Nevertheless, there will be specific areas where, in order for the overall strategy to work and for the co-operation to exist between the boroughs, the GLA and the London boroughs, there will need to be specific powers; for example, if local boroughs' policies cause problems on a GLA road, then the mayor needs to have powers to intervene. If, as was alluded to at an earlier stage in the consideration of this Bill, there are problems where one borough has given parking priority to residents on one side of the road and the other borough has given parking priority to residents on the other side of the road to the detriment of cyclists and through traffic, then the mayor has to have powers to intervene specifically.

I hope that these general powers will be used on only limited occasions. The wide range of traffic and transport responsibilities which the mayor has will only be implemented if a positive and constructive relationship is built between the boroughs and the GLA. It is important, therefore, that we do not rely on reserve

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powers to deliver the strategy. The kind of instances to which I have referred will arise from time to time and there will be difficulties in resolving them unless the mayor is given reserve powers.

It is important to recognise that the boroughs will already have been fully involved in the development of the mayor's strategy in the first place; that the requirements of that strategy are well communicated to the boroughs prior to them drawing up their own local implementation plans; and that in the same way that local transport plans in the rest of the country will be scrutinised and accepted or otherwise amended by the Secretary of State, within London those powers are there for the mayor. The mayor will have powers of direction should the overall policy or co-operation across London be jeopardised by the failure of the local implementation plan to operate in a way which delivers that strategy.

It is not the intention that the mayor should have the responsibility for dealing with every individual item within the boroughs' strategy; that must be for the boroughs. But there will be exceptions where the mayor will need to intervene. To remove these powers entirely, as would happen with the removal of Clause 132 and as suggested by the combination of measures put forward by the noble Baroness, would leave the mayor in a very much weakened position.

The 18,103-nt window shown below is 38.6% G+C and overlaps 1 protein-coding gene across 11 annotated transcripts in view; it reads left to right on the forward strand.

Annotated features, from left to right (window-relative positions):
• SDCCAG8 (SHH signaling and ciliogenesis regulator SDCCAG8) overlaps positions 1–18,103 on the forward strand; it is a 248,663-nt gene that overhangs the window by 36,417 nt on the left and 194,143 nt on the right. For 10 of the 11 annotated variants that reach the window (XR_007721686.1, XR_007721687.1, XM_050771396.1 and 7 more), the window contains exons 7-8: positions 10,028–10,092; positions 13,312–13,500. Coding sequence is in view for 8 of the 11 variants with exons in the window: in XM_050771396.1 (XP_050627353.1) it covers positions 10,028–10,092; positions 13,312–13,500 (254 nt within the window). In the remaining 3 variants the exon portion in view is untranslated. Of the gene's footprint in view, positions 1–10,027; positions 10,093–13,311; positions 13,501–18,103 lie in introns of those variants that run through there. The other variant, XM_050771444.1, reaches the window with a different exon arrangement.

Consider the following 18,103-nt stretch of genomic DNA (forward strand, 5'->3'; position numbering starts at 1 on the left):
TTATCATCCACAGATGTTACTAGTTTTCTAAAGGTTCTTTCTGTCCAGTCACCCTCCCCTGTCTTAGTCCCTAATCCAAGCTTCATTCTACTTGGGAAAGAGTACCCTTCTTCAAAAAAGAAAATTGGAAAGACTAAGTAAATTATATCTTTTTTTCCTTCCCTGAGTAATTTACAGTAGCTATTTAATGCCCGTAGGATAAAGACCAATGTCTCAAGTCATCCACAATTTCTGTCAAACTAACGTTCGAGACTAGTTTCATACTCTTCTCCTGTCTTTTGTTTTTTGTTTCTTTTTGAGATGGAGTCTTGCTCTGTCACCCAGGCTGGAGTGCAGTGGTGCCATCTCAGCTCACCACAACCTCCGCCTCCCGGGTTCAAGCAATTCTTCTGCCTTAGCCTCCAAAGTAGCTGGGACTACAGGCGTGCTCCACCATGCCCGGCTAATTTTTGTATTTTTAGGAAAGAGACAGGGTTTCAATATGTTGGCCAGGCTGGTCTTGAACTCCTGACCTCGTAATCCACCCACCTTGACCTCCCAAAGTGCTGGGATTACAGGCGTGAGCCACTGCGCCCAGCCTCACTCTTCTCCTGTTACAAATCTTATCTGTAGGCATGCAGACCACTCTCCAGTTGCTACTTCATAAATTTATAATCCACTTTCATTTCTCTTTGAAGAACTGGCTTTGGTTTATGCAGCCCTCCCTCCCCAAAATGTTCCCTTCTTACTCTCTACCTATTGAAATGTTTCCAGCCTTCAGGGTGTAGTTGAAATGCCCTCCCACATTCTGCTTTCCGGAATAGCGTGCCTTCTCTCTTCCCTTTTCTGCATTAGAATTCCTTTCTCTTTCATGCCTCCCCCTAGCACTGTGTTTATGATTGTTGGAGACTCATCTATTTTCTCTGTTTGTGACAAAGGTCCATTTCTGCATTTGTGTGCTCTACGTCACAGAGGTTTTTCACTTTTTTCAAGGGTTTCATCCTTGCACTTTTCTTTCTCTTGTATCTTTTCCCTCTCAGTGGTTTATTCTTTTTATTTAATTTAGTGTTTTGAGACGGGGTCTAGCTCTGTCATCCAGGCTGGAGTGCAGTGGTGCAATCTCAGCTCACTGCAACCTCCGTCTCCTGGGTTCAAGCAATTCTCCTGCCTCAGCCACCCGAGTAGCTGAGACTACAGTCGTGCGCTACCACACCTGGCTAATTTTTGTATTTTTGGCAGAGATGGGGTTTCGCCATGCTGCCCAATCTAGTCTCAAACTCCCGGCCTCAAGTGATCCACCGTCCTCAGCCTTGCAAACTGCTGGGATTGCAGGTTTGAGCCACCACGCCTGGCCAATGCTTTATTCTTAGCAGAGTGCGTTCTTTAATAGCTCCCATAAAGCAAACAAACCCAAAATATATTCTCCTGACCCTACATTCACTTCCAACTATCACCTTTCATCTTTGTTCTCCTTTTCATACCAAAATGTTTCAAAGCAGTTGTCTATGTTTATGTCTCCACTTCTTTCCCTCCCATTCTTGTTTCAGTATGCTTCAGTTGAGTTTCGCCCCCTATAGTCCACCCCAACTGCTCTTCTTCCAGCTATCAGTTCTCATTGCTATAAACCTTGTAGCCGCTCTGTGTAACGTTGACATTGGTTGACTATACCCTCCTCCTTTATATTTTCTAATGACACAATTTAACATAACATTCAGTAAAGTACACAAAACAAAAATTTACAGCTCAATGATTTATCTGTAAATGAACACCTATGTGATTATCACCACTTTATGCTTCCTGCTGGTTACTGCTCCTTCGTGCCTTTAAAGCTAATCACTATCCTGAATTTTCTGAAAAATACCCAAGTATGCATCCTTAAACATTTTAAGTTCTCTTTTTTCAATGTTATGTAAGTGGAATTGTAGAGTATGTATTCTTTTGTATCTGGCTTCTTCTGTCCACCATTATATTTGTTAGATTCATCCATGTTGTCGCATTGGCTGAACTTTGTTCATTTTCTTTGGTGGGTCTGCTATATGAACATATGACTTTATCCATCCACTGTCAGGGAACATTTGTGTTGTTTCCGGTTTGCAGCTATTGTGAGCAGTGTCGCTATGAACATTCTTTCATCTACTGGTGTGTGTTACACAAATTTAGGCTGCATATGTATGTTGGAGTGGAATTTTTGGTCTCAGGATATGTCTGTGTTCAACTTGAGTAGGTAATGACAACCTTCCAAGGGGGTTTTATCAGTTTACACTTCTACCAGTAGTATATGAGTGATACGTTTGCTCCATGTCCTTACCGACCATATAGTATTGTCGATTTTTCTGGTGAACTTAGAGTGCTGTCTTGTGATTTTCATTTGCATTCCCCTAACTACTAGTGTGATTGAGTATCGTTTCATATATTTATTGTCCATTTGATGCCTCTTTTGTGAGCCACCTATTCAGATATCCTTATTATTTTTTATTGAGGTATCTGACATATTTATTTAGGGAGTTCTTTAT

The specific requirement that the mayor should seek the agreement of the assembly, which is covered by Amendment No. 249G, is again a confusion of the powers of the assembly and the executive powers of the mayor. A direction is a matter for the mayor. It may be sensible to discuss this with the assembly, but at the end of the day, the decision should be the mayor's to issue a directive.

These are reserve powers. They would not be used very frequently but, in order to make a reality of the strategy, they have to exist and, unfortunately, on occasion situations will arise where they will need to be invoked. I hope therefore that noble Lords will not press these amendments which drastically reduce that power.

Baroness Thomas of Walliswood: Can the noble Lord tell the Committee, in relation to this and some of the previous amendments relating to the relationship between the mayor and the London boroughs, what importance he lays upon a system which will encourage good relations between the boroughs and the mayor as compared with a series of provisions which are almost bound to put the mayor in conflict with the boroughs? That is at the root of the objections to the clauses by members of both the Conservative and Liberal Democrat Front Benches.

Having lived in a two-tier authority area and worked as part of a two-tier system, I know that one has to work hard to secure agreement between the two levels. Simply putting in the hands of the chairman of Surrey county council a requirement that the local borough or district council should do such and such would have contributed nothing to the creation of good relations between the two tiers in that county.

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1 a.m.

Baroness Miller of Chilthorne Domer: My noble friend is right. I return to something that the Minister said earlier--that the mayor is elected to do a job and how would the electorate feel if he does not do that job? The converse applies in this case. London borough councils have been elected to do a job and some of the new powers will take away the jobs that they were elected to do. The Minister's contention is that in some cases, the councils will be performing the job poorly. Surely that is for the electorate.

If the Government intend that, as soon as a council does not perform well, someone else should take over and run matters, that is yet another disincentive to the public to turn out and vote through the ballot box for a more efficiently run council. I accept that there is a fine balance in letting inefficiency continue but it is not the mayor's job to interfere in what is clearly a local issue.

Clause 132(2)(b) refers to the people who should be consulted. The borough council may have consulted a number of bodies and persons and produced a set of issues and a way forward that is acceptable locally. The mayor may not find that way easy to work with. He may not like it. But it is not reasonable for him then to ask a different group of people to come up with a different question. It is a matter of subsidiarity. I do not think that writing into the Bill something that takes that away will add to the wish of local people to contribute to the implementation plans--which is important if they are to work--or strengthen the role of the mayor.

There is confusion in the drafting of the clause between what is truly strategic and what is operational. If the mayor were involved in such detail in several London boroughs, he would not have time to pursue much of his strategic role.